Profile: Michael Dugher MP, shadow culture secretary
Michael Dugher, 40, was a Labour high-flyer from the left, possibly still is if the obscure runes of today’s parliamentary Labour Party could be read because now he is considered a moderate. Under the new leadership he was a shoo-in for the shadow cabinet – he’d campaigned for Andy Burnham who had been the first to accept a job from Corbyn as shadow home secretary - and asked for the culture portfolio. Why? To start the fundamental change in society that is keeping culture from the lives of maybe 80% of the population, he says bluntly. “It's that important” he says, important enough to nail his political future to it.
Gordon Brown’s chief political spokesman before he was elected for Barnsley East in 2010, Dugher is a party insider who was once the head of policy for the trade union that became UNITE. He came straight in as a shadow defence minister, then PPS to the Leader of the Opposition, then in Miliband’s shadow cabinet working up to shadow transport secretary until May’s general election, a good fit coming as he does from a long line of railwaymen. He was vice-chair of the Labour Party from 2011 to 2014.
Under Corbyn’s aegis he is assembling a team, no names to be mentioned yet, that will carry out a fundamental review of the arts funding system in the UK because, he says, it is fundamentally flawed. Tory rhetoric may make it seem that the Chancellor has had an epiphany with his Autumn Statement in which he did not deliver the expected 25%-40% cut in arts funding but instead a cash increase for the Arts Council. “Don’t be fooled” Dugner advises. “Before we make Osborne the greatest contributor to arts and culture in 21st century Britain, this is a 5% real terms cut to the Arts Council and watch for the devastating impact CLG (Community and Local Government) cuts will have, at least 30% - it will be a massive impact. Things are going backwards, and we’ve got to rethink this.”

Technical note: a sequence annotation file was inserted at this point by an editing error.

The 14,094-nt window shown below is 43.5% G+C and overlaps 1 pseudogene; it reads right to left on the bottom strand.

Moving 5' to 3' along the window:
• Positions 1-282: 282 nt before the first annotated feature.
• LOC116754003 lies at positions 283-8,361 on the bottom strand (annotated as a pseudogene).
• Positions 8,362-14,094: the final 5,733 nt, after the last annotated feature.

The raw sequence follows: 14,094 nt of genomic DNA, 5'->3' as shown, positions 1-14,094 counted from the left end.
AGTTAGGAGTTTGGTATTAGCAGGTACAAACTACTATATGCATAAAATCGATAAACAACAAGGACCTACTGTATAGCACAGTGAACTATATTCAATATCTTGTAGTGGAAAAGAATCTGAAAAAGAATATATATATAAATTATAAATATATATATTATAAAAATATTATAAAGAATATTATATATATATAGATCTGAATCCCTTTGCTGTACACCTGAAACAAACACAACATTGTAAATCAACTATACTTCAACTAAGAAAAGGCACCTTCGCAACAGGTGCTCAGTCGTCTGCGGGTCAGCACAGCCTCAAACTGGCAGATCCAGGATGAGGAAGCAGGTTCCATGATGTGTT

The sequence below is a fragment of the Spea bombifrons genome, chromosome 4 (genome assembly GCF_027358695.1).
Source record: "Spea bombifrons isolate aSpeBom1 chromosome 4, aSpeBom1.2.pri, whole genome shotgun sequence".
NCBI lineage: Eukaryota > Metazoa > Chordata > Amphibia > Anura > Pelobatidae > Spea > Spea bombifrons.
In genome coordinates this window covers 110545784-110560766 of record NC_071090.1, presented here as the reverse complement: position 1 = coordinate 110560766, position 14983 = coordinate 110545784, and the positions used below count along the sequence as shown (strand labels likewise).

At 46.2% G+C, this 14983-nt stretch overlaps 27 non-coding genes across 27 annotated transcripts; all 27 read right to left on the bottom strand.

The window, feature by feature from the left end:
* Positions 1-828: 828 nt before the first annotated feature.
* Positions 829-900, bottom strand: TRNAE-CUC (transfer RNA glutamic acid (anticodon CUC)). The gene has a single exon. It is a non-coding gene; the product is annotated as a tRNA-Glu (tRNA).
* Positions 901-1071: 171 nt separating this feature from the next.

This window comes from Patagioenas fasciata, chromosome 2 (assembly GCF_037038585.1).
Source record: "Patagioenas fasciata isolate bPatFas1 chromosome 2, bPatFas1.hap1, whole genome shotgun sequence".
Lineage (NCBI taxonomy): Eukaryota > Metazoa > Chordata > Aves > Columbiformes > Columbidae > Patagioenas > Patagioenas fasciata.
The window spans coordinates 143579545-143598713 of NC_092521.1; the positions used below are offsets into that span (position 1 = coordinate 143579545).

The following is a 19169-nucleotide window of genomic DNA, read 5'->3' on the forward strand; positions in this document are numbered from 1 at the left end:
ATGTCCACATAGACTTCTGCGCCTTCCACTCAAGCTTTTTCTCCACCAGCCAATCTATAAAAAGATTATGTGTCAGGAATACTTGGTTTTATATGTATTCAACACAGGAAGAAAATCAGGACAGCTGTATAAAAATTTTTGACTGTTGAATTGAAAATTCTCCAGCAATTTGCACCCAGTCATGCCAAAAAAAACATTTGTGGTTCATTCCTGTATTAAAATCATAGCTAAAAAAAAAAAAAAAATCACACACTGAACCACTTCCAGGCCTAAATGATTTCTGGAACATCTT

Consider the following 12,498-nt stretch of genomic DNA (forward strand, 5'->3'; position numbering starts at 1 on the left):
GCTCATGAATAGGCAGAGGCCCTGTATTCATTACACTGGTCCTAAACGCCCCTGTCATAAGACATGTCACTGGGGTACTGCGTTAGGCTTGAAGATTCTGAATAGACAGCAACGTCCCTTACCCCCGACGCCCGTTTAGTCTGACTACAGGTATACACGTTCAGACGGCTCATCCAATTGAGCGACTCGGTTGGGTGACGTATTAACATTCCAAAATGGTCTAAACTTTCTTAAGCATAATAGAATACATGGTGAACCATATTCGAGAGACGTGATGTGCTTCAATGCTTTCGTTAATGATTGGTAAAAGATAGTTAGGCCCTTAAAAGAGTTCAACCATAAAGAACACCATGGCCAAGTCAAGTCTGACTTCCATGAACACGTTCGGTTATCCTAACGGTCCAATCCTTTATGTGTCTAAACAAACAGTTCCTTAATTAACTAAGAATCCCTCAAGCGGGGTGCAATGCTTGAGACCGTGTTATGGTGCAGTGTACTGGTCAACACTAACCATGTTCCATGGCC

When he was appointed much was made of his love for brass band music, better funding for which he had successfully campaigned (the 1996 film Brassed Off was set in Barnsley), and the assumption was made that that was his only brush with the arts. It’s a kind of casual snobbishness, he says: “Northern bloke, might know something about football (he’s been an enthusiastic supporter of Nottingham Forest since he was at university in the city), brass bands, but proper arts?”
In fact he is a self-taught musician on piano, guitar, mandolin, banjo and ukulele, performs for charity and often plays with fellow MP Kevin Brennan, now the shadow trade minister and a member of the parliamentary rock group MP4. “We do duets - bad versions of Everly Brothers, Crowded House – four chords and third part harmony, available for bookings…” He began to learn music in a school that had no formal music teaching when he was about 11, and magically his work in other subjects, especially maths, improved, an experience which is one of the reasons for wanting this job.
The point is that everyone has the right to experience and enjoy all music and art, dance, literature, and the system isn’t allowing them to. He is here to challenge stereotypes, not just about himself, he says. Brass bands, come on, are every bit as important as any other kind of music. “If you see brass band musicians sitting around playing together, it looks a lot like an orchestra to me”.
Classical music has its place in his affections, as has everything from swing to pre-war blues, and latterly Adele and her new album. “Her voice is better than the songs, to be honest, but as a female vocalist she’s up there with the very best, Ella Fitzgerald, Aretha Franklin, you name them” he insists, another challenge to preconceptions.